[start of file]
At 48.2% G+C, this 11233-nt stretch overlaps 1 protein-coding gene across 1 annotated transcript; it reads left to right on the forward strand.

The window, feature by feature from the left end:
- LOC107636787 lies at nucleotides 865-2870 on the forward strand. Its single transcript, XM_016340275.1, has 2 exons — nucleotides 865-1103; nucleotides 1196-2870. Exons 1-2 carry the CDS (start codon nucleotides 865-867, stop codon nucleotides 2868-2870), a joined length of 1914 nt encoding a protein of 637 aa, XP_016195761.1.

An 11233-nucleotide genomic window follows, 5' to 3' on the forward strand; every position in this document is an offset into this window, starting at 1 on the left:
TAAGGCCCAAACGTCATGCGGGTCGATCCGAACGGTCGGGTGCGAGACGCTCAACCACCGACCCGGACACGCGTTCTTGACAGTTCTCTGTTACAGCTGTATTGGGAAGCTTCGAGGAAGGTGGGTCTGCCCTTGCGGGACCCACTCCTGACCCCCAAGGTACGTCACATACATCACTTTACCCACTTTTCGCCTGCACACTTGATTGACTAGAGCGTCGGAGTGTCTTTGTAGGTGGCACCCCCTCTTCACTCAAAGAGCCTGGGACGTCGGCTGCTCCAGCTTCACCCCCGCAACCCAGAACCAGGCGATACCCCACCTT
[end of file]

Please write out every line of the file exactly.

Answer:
At 48.2% G+C, this 11233-nt stretch overlaps 1 protein-coding gene across 1 annotated transcript; it reads left to right on the forward strand.

The window, feature by feature from the left end:
- LOC107636787 lies at nucleotides 865-2870 on the forward strand. Its single transcript, XM_016340275.1, has 2 exons — nucleotides 865-1103; nucleotides 1196-2870. Exons 1-2 carry the CDS (start codon nucleotides 865-867, stop codon nucleotides 2868-2870), a joined length of 1914 nt encoding a protein of 637 aa, XP_016195761.1.

An 11233-nucleotide genomic window follows, 5' to 3' on the forward strand; every position in this document is an offset into this window, starting at 1 on the left:
TAAGGCCCAAACGTCATGCGGGTCGATCCGAACGGTCGGGTGCGAGACGCTCAACCACCGACCCGGACACGCGTTCTTGACAGTTCTCTGTTACAGCTGTATTGGGAAGCTTCGAGGAAGGTGGGTCTGCCCTTGCGGGACCCACTCCTGACCCCCAAGGTACGTCACATACATCACTTTACCCACTTTTCGCCTGCACACTTGATTGACTAGAGCGTCGGAGTGTCTTTGTAGGTGGCACCCCCTCTTCACTCAAAGAGCCTGGGACGTCGGCTGCTCCAGCTTCACCCCCGCAACCCAGAACCAGGCGATACCCCACCTT